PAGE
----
A cross-sectional study was conducted among 41 consecutive patients attending rheumatology clinics at the American University of Beirut Medical Center between June and December 2007. The BD-QoL questionnaire, the Katz Index of Activities of Daily Living (ADL) and the Lawton Instrumental Activities of Daily Living (IADL) questionnaires were co-administered during the same visit, and severity scores were calculated. Cross-cultural adaptation of BD-QoL was performed using forward and backward translations of the original questionnaire. Internal consistency and test-retest reliability of the final version were determined. Exploratory Factor Analysis (EFA) was used to assess the dimensionality of the scale items. External construct validity was examined by correlating Arabic BD-QoL with the severity score, ADL and IADL.
The 30 items of the adapted Arabic BD-QoL showed a high internal consistency (KR-20 coefficient 0.89) and test-retest reliability (Spearman's test 0.91). The convergence of all 30 items suggests that the 30-item adapted Arabic BD-QoL scale is unidimensional. BD-QoL did not correlate with any of the patients' demographics. Still, it was positively correlated with patient severity score (r 0.4, p 0.02), and IADL (but not ADL).
This cross-cultural adaptation has produced an Arabic BD-QoL questionnaire that is now available for use in clinical settings and in research studies, among Arabic speaking patients.
PMCID: PMC3111402  PMID: 21507231
Behçet's disease; Quality of life; Arabic version of BD-QoL; Cross-cultural adaptation; Validity and reliability
8.  The educational impact of assessment: A comparison of DOPS and MCQs 
Medical Teacher  2013;35(11):e1598-e1607.
To evaluate the impact of two different assessment formats on the approaches to learning of final year veterinary students. The relationship between approach to learning and examination performance was also investigated.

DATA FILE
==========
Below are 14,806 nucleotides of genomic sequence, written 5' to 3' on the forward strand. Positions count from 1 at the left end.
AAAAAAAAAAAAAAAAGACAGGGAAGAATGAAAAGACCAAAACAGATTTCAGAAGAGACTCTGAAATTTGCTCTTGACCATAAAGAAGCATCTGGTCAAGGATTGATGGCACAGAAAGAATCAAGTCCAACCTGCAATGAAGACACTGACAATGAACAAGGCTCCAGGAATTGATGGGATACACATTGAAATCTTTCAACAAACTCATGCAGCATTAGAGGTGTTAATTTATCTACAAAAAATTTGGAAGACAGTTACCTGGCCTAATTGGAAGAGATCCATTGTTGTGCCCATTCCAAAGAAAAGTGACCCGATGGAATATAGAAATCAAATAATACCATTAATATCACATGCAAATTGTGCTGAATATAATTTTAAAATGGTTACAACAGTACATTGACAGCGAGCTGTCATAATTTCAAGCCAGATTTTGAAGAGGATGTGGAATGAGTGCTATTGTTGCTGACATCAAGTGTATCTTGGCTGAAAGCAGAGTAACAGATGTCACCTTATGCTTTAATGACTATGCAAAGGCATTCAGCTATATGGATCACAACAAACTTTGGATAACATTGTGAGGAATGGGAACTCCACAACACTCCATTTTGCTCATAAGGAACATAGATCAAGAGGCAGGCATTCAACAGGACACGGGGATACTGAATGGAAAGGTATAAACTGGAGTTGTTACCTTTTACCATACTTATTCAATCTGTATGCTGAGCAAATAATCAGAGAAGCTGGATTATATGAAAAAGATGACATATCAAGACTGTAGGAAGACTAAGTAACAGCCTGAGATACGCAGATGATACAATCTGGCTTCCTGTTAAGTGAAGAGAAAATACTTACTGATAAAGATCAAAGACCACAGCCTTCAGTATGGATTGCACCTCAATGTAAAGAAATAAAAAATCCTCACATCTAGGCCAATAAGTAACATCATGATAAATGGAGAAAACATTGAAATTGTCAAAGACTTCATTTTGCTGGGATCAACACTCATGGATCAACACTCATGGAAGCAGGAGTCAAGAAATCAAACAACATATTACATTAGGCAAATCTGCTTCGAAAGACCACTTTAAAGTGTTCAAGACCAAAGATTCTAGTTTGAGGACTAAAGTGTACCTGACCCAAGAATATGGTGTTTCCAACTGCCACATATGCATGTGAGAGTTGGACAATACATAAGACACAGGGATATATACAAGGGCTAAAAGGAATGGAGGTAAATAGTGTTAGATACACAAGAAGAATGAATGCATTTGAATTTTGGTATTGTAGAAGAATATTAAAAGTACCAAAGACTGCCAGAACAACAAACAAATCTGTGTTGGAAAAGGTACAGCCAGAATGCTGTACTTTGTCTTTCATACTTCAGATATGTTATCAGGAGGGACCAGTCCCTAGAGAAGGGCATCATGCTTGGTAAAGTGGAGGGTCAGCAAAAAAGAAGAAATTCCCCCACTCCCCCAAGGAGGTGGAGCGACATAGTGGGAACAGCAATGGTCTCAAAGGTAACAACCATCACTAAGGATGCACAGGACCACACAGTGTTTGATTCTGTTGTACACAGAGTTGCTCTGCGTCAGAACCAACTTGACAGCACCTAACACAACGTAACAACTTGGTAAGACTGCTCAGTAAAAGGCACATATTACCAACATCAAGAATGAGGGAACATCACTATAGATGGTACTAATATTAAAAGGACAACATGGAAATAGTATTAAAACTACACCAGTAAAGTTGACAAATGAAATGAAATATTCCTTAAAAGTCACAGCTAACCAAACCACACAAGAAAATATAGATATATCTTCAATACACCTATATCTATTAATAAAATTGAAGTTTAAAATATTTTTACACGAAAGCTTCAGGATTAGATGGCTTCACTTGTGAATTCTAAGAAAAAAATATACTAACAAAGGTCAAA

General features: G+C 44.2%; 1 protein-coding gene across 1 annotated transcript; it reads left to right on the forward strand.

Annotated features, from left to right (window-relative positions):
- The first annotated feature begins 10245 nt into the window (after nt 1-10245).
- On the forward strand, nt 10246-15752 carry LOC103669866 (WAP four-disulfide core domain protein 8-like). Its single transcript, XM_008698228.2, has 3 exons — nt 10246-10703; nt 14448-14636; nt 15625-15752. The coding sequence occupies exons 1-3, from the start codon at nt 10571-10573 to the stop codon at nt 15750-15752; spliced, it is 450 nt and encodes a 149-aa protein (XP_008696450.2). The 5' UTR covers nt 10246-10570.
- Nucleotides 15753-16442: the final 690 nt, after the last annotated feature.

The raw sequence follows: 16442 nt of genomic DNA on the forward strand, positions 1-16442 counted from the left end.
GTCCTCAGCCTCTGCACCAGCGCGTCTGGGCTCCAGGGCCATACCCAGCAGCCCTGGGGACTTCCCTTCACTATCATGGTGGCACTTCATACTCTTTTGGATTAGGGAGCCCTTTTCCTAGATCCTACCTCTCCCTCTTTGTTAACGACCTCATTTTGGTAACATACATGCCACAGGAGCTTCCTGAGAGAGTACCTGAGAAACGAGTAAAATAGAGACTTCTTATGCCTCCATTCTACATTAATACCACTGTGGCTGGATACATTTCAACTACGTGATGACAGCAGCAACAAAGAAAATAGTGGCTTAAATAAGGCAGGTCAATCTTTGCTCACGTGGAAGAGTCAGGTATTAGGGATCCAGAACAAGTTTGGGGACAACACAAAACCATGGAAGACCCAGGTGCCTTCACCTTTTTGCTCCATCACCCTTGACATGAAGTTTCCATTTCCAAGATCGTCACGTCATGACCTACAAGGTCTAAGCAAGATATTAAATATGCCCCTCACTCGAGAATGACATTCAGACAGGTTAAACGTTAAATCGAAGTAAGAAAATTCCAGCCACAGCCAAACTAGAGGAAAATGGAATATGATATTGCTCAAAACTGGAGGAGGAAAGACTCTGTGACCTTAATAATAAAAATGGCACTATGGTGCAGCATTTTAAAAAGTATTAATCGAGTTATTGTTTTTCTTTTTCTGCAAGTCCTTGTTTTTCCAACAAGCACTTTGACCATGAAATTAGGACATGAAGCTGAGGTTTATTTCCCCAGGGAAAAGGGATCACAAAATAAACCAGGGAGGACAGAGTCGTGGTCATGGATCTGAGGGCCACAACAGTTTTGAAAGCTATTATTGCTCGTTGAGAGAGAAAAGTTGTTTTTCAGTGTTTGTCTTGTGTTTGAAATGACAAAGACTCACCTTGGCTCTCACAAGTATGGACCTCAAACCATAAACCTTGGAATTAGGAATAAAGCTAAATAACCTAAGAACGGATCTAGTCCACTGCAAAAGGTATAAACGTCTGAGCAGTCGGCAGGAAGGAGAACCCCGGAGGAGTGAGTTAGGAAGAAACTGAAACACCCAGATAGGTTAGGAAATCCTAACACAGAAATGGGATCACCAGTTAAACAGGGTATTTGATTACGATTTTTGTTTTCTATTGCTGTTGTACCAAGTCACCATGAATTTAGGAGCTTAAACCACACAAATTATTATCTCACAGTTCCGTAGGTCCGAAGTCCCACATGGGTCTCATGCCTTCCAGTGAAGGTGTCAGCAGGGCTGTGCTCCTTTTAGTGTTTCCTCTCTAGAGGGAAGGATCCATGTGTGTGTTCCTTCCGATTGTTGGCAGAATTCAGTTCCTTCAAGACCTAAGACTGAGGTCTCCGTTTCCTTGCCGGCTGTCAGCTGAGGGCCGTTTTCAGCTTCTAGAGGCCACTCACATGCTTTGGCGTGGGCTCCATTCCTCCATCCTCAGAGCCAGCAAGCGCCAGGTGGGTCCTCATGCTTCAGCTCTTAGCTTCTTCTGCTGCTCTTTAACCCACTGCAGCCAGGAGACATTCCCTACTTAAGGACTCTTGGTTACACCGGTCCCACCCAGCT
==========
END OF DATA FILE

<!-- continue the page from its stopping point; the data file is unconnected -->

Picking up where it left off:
An 18-item version of the Study Process Questionnaire (SPQ) was sent to 87 final year students. Each student responded to the questionnaire with regards to DOPS (Direct Observation of Procedural Skills) and a Multiple Choice Examination (MCQ). Semi-structured interviews were conducted with 16 of the respondents to gain a deeper insight into the students’ perception of assessment.
Students’ adopted a deeper approach to learning for DOPS and a more surface approach with MCQs. There was a positive correlation between an achieving approach to learning and examination performance. Analysis of the qualitative data revealed that deep, surface and achieving approaches were reported by the students and seven major influences on their approaches to learning were identified: motivation, purpose, consequence, acceptability, feedback, time pressure and the individual difference of the students.
The format of DOPS has a positive influence on approaches to learning. There is a conflict for students between preparing for final examinations and preparing for clinical practice.
PMCID: PMC3809925  PMID: 23808609
9.  The reliability of the Arabic version of osteoporosis knowledge assessment tool (OKAT) and the osteoporosis health belief scale (OHBS) 
BMC Research Notes  2013;6:138.
Knowledge and awareness about osteoporosis and its related risk factors are important contributors to osteoporosis preventive behavior. There is a need to assess the reliability of international osteoporosis-related knowledge and belief measurement tools in Arabic community. This study aimed to assess the reliability of the Arabic version of Osteoporosis Knowledge Assessment Tool (OKAT) and the Osteoporosis Health Belief Scale (OHBS) among Syrian women.
The study included two phases. The first phase included a forward and backward translation of the osteoporosis-related tools (OKAT and OHBS) followed by a pilot testing. The second phase was an assessment of the test-retest reliability of the tools among a convenience sample of one hundred working women at Damascus Faculty of Medicine and its teaching hospitals. For this purpose each instrument was administered twice to all women at an interval of two weeks. Data collection took place in the fall of 2011, and was facilitated by a trained interviewer whose task was to administer the tools and collect some background data from the women who consented to participate in the study.